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Kenneth Jecas and Carolyn Sue Jecas v. D&R Boats

September 24, 2012

KENNETH JECAS AND CAROLYN SUE JECAS, PLAINTIFFS-APPELLANTS/ CROSS-RESPONDENTS,
v.
D&R BOATS, INC., D&R BOAT WORLD, ROBERT BARONE, DONALD BARONE, AND JACK FERGUSON, DEFENDANTS-RESPONDENTS/ CROSS-APPELLANTS, AND ANCHOR MARINE SERVICES OF NJ, INC. AND PHILLIP MORRIS, DEFENDANTS.



On appeal from the Superior Court of New Jersey, Law Division, Monmouth County, Docket No. L-3238-07.

Per curiam.

NOT FOR PUBLICATION WITHOUT THE APPROVAL OF THE APPELLATE DIVISION

Argued September 10, 2012

Before Judges Parrillo, Sabatino and Fasciale.

Plaintiffs Kenneth and Carolyn Sue Jecas*fn1 appeal from a July 9, 2010 order granting summary judgment to defendants D&R Boats, Inc. and D&R Boat World (collectively D&R), as well as three individuals associated with D&R, Robert Barone, Donald Barone, and Jack Ferguson (individual defendants).*fn2 Defendants cross-appeal from a May 28, 2009 order vacating an order dismissing the case. We reverse the July 9, 2010 order granting summary judgment to D&R but affirm the dismissal of plaintiffs' complaint against the individual defendants. We affirm the May 28, 2009 order.

I.

In reviewing a grant of summary judgment, we apply the same standard under Rule 4:46-2(c) that governs the trial court. See Liberty Surplus Ins. Corp. v. Nowell Amoroso, P.A., 189 N.J. 436, 445-46 (2007). We must "consider whether the competent evidential materials presented, when viewed in the light most favorable to the non-moving party, are sufficient to permit a rational factfinder to resolve the alleged disputed issue in favor of the non-moving party." Brill v. Guardian Life Ins. Co. of Am., 142 N.J. 520, 540 (1995). Viewed most favorably to plaintiffs, the summary judgment record established the following facts.

In 2004, plaintiffs shopped for a powerboat that contained an onboard generator.*fn3 They intended to replace a boat that they purchased in 2003 from D&R that lacked a generator. They returned to D&R and noticed a used poster in its showroom advertising a boat containing an onboard generator. They explained to a D&R sales representative that they desired a boat containing a generator and selected the advertised boat.*fn4

Although D&R knew that the generator would not run, D&R did not provide that information to plaintiffs. In August 2004, plaintiffs purchased the boat for $83,180 without knowing that the generator was defective.

D&R delivered the boat to plaintiffs' boat club and presented them with an "as is" delivery receipt. Plaintiff asked the D&R representative, defendant Ferguson, to demonstrate how to operate the equipment on the boat and discovered that the generator would not operate. Plaintiff then refused to accept delivery of the boat unless D&R agreed to repair the generator. D&R's representative indicated that D&R would pay for the repair costs or replace the generator. Plaintiff then accepted delivery of the boat.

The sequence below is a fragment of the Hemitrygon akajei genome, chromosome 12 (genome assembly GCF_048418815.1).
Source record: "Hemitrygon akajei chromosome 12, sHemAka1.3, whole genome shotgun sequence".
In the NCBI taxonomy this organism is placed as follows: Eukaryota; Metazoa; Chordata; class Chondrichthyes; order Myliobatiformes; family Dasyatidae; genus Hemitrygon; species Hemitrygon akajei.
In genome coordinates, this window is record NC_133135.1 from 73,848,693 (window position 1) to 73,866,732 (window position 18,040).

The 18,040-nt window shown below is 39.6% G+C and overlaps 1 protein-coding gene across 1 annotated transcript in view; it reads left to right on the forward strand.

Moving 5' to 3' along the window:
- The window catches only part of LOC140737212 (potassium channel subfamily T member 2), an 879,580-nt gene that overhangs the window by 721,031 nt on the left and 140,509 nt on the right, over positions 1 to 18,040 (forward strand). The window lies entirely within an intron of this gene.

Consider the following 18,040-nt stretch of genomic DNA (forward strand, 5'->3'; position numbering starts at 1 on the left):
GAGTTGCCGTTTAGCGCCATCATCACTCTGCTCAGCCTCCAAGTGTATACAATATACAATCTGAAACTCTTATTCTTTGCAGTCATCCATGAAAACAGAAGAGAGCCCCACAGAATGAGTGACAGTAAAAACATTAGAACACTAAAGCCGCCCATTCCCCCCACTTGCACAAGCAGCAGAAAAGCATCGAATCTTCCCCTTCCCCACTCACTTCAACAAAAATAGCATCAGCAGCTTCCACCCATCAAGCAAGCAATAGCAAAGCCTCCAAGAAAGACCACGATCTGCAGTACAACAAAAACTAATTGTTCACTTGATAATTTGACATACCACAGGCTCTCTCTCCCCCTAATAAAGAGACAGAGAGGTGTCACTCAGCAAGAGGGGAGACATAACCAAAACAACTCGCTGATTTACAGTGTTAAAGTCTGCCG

D&R asked an owner of New York Marine Generator Co. (NYM) to repair the generator for plaintiffs. NYM's owner inspected the generator, tuned it up, and informed plaintiff that the generator was now working. Approximately one week later, plaintiff started the generator and copious amounts of smoke billowed out. In October 2004, plaintiffs removed the boat from the water for winter storage, but plaintiff continued to follow-up with D&R. D&R eventually instructed plaintiff to contact Anchor Marine, another repair company, to complete the repairs.

Plaintiff contacted Anchor Marine and its representative requested $500 to remove the generator from the boat for inspection. Plaintiff relied on D&R's representation that it would pay for the repairs and charged the $500 on his credit card expecting D&R to reimburse him. After several months, Anchor Marine informed plaintiff that the generator could not be repaired and it would cost $4,800 for a new one plus $2,000 in labor costs. D&R refused to pay. Without plaintiffs' authorization, Anchor Marine then charged plaintiff's credit card $1,542.99.

Subsequently, plaintiff filed a breach of contract special civil part (SCP) pro se complaint against D&R in Somerset County, and sought $8,260 in damages to cover the full cost of the repairs. D&R then agreed to repair the generator if plaintiff dismissed the SCP complaint, which plaintiff did. Plaintiff, however, reserved his right to pursue additional claims against D&R and Anchor Marine.*fn5 D&R fixed the generator and re-installed it on the boat, but refused to reimburse plaintiffs $1,542.99, the amount that Anchor Marine had unilaterally charged plaintiffs' credit card. Plaintiffs then filed this complaint (the Monmouth County complaint) against D&R, Anchor Marine,*fn6 and the individual defendants.*fn7

Defendants filed a motion to dismiss the Monmouth County complaint and argued that the entire controversy doctrine barred plaintiffs from proceeding because the SCP complaint had been dismissed with prejudice. In December 2007, the court granted defendants' motion. Plaintiffs then filed a motion in Somerset County seeking to modify the SCP order from "with prejudice" to "without prejudice," and on December 12, 2008, a Somerset County judge granted plaintiffs' motion.*fn8 Next, plaintiffs filed a motion in Monmouth County seeking to vacate the order dismissing the Monmouth County complaint, and on May 28, 2009, the court granted plaintiffs' motion and vacated the order dismissing the Monmouth County complaint.*fn9

Thereafter, defendants moved for summary judgment seeking to dismiss the Monmouth County complaint. The judge conducted oral argument, granted defendants partial summary judgment, and dismissed plaintiffs' claims alleging ...

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